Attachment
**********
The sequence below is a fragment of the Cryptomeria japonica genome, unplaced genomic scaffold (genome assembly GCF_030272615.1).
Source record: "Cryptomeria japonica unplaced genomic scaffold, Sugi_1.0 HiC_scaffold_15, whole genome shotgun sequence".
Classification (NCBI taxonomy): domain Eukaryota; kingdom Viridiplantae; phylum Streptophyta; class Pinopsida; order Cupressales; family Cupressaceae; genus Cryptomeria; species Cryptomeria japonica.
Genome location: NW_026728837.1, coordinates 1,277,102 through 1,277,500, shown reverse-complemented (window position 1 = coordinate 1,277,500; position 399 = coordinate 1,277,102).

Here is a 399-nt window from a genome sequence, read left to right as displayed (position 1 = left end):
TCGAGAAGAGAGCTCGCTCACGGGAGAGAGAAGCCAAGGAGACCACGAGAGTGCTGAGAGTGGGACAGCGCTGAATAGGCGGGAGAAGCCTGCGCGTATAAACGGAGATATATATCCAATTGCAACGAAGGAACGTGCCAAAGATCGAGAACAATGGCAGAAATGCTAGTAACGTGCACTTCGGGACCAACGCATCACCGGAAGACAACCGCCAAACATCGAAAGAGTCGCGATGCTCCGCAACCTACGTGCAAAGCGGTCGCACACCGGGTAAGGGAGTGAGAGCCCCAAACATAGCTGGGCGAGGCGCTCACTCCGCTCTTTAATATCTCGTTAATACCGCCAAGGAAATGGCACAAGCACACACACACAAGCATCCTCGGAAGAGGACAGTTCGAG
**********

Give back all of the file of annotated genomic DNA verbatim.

The sequence below is a fragment of the Cryptomeria japonica genome, unplaced genomic scaffold (genome assembly GCF_030272615.1).
Source record: "Cryptomeria japonica unplaced genomic scaffold, Sugi_1.0 HiC_scaffold_15, whole genome shotgun sequence".
Classification (NCBI taxonomy): domain Eukaryota; kingdom Viridiplantae; phylum Streptophyta; class Pinopsida; order Cupressales; family Cupressaceae; genus Cryptomeria; species Cryptomeria japonica.
Genome location: NW_026728837.1, coordinates 1,277,102 through 1,277,500, shown reverse-complemented (window position 1 = coordinate 1,277,500; position 399 = coordinate 1,277,102).

Here is a 399-nt window from a genome sequence, read left to right as displayed (position 1 = left end):
TCGAGAAGAGAGCTCGCTCACGGGAGAGAGAAGCCAAGGAGACCACGAGAGTGCTGAGAGTGGGACAGCGCTGAATAGGCGGGAGAAGCCTGCGCGTATAAACGGAGATATATATCCAATTGCAACGAAGGAACGTGCCAAAGATCGAGAACAATGGCAGAAATGCTAGTAACGTGCACTTCGGGACCAACGCATCACCGGAAGACAACCGCCAAACATCGAAAGAGTCGCGATGCTCCGCAACCTACGTGCAAAGCGGTCGCACACCGGGTAAGGGAGTGAGAGCCCCAAACATAGCTGGGCGAGGCGCTCACTCCGCTCTTTAATATCTCGTTAATACCGCCAAGGAAATGGCACAAGCACACACACACAAGCATCCTCGGAAGAGGACAGTTCGAG